Traditions of Hanukkah

During Hanukkah, also known as Chanukah, families gather for an eight-day celebration, or “Festival of Lights,” to commemorate the rededication of the Second Temple of Jerusalem, over 2,000 years ago.

According to history, a small group of Jewish rebels, known as the Maccabees, were successful in their fight against their oppressors, the Syrian-Greeks, who had defiled the temple by erecting an altar to Zeus. The temple had to be cleaned and rededicated to God.

In order to rededicate the temple, the Maccabees had to light a menorah that would burn within the temple at all times. However, they only had enough pure olive oil to last for one day. Miraculously, the oil burned for eight days, leaving time to find a fresh supply of oil. Today, with nine branches, the menorah is lit, one candle at a time, each night during Hanukkah to celebrate the miracle of the oil lasting eight days.

This celebration, which normally occurs in November or December (Dec. 10 through Dec. 18 this year), includes festivities like playing games, eating traditional foods that are fried in oil as a symbol of the oil from the temple, and music.

Dreidel is a gambling-type game where you spin four-sided wooden tops for M&Ms, chocolate coins, or other small items. Each dreidel is marked with four Hebrew letters: Nun, Gimel, Hei and Shin. These letters stand for the Hebrew phrase “Nes Gadol Hayah Sham,” meaning “a great miracle happened there,” referring to the miracle of the oil.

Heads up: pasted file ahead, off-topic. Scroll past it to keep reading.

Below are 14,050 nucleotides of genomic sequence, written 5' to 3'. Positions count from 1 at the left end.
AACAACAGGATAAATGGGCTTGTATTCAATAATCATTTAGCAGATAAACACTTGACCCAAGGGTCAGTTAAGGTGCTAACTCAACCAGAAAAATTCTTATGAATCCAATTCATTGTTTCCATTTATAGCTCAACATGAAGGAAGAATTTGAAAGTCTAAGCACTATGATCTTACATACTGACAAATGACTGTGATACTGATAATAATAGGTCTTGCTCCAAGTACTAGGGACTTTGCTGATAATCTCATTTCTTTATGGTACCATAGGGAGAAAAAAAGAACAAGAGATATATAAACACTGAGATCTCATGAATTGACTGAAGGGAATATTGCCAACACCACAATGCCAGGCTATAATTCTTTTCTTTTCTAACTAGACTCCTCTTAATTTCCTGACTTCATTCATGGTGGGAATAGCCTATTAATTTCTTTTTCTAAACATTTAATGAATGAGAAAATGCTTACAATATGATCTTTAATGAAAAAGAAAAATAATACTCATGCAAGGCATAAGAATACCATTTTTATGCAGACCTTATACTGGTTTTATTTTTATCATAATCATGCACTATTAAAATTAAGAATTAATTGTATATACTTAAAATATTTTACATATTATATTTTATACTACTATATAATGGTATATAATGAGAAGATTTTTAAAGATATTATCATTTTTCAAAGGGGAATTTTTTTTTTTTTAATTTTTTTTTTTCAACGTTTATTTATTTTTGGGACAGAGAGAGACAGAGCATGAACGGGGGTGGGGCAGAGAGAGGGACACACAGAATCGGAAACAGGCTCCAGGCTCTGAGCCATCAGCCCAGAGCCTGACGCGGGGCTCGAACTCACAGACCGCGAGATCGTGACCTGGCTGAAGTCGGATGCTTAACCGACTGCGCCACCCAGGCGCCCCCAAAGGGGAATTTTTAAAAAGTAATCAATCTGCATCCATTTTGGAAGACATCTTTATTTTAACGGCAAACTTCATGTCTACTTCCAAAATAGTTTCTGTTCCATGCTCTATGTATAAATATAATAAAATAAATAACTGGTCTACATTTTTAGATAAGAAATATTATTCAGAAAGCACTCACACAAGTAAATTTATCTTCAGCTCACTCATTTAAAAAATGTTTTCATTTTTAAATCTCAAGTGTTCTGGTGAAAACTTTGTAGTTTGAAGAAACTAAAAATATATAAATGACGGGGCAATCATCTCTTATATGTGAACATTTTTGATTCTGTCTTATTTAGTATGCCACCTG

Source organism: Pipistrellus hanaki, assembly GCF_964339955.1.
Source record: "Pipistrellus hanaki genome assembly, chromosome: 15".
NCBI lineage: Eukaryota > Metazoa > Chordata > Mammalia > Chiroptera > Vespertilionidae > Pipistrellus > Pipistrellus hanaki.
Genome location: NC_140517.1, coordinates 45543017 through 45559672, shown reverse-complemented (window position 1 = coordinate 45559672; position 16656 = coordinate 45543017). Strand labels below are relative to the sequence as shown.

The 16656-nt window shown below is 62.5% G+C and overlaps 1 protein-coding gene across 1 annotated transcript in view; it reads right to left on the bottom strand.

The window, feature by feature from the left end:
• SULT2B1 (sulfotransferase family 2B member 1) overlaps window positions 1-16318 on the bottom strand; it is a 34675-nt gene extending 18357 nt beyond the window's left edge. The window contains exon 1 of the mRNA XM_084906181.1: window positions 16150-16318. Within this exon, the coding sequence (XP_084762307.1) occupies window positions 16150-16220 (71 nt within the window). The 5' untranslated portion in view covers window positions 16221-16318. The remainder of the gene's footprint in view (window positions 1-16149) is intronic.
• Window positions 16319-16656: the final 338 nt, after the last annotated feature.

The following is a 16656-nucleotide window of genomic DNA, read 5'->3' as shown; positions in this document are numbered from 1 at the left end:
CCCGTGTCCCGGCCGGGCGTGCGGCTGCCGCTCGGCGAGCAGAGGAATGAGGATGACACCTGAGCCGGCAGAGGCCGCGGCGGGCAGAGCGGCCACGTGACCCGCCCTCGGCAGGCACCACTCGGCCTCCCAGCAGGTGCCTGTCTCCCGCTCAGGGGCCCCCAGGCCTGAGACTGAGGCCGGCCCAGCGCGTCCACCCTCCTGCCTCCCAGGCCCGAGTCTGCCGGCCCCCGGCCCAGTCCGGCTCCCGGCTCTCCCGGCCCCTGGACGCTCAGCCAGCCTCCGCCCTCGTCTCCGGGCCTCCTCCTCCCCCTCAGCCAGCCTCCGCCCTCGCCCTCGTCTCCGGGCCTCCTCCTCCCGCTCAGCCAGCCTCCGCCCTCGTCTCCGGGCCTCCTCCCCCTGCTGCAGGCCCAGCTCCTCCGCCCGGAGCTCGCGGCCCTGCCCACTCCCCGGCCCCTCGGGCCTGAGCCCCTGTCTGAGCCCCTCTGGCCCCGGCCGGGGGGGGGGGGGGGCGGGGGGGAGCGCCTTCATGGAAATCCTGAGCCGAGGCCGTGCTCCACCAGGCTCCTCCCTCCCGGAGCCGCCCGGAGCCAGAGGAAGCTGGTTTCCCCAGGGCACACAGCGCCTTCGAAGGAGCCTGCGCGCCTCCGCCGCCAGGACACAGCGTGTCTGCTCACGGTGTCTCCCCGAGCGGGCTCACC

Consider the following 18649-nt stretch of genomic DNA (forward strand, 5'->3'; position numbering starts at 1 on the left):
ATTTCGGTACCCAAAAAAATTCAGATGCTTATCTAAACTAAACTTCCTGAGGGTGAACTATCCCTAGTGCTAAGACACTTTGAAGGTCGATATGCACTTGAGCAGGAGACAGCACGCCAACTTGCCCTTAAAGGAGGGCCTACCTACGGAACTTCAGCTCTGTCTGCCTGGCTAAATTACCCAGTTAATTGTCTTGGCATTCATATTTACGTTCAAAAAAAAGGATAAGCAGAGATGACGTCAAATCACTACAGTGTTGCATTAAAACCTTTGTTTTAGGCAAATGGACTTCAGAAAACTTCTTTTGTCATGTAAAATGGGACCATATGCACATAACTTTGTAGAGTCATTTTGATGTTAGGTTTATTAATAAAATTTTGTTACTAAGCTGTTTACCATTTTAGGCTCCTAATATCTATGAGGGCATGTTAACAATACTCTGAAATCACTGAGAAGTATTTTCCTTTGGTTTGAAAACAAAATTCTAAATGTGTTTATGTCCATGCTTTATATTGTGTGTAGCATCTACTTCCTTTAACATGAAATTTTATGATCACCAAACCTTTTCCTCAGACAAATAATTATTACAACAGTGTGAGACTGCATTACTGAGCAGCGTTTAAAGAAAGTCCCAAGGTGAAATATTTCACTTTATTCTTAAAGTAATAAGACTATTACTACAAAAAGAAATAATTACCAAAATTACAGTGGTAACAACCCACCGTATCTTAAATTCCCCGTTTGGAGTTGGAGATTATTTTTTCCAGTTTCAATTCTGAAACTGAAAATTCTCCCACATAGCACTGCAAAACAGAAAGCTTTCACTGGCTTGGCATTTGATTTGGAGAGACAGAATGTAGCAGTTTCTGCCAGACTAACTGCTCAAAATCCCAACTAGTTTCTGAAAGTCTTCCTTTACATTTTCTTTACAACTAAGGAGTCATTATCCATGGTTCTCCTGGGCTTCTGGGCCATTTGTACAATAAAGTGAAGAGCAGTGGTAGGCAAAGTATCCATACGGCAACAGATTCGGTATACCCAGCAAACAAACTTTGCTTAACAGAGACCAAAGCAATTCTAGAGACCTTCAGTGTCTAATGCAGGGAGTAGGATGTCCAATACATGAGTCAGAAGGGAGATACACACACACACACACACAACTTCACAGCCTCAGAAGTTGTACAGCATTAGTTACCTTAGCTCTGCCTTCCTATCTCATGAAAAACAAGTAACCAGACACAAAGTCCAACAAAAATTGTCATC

Some of the traditional foods served at Hanukkah include favorites like fried potato latkes, fried jelly donuts (sufganiot), beef brisket, soft pretzels, butter cookies, kugel (a sweet, delicious cottage-cheese and noodle casserole) and many others delicacies. You can find recipes and different variations of traditional Hanukkah recipes online.

Traditionally, gift-giving was not a part of Hanukkah. Instead, gelt – a small amount of money or chocolate coins – was given to children. But, due to its proximity to Christmas, and the influence of modern culture, it has, for many contemporary Jewish families, become a custom to give each other a small gift on each of the eight nights of Hanukkah.

Although not considered one of the more important holidays on the Jewish calendar, Hanukkah is widely recognized through its proximity to Christmas on the calendar, yet has been able to remain less commercialized than Christmas in the U.S., as it is celebrated more privately in homes and synagogues.

By Ann Luongo
737 West Main Street
Hyannis, MA 02601
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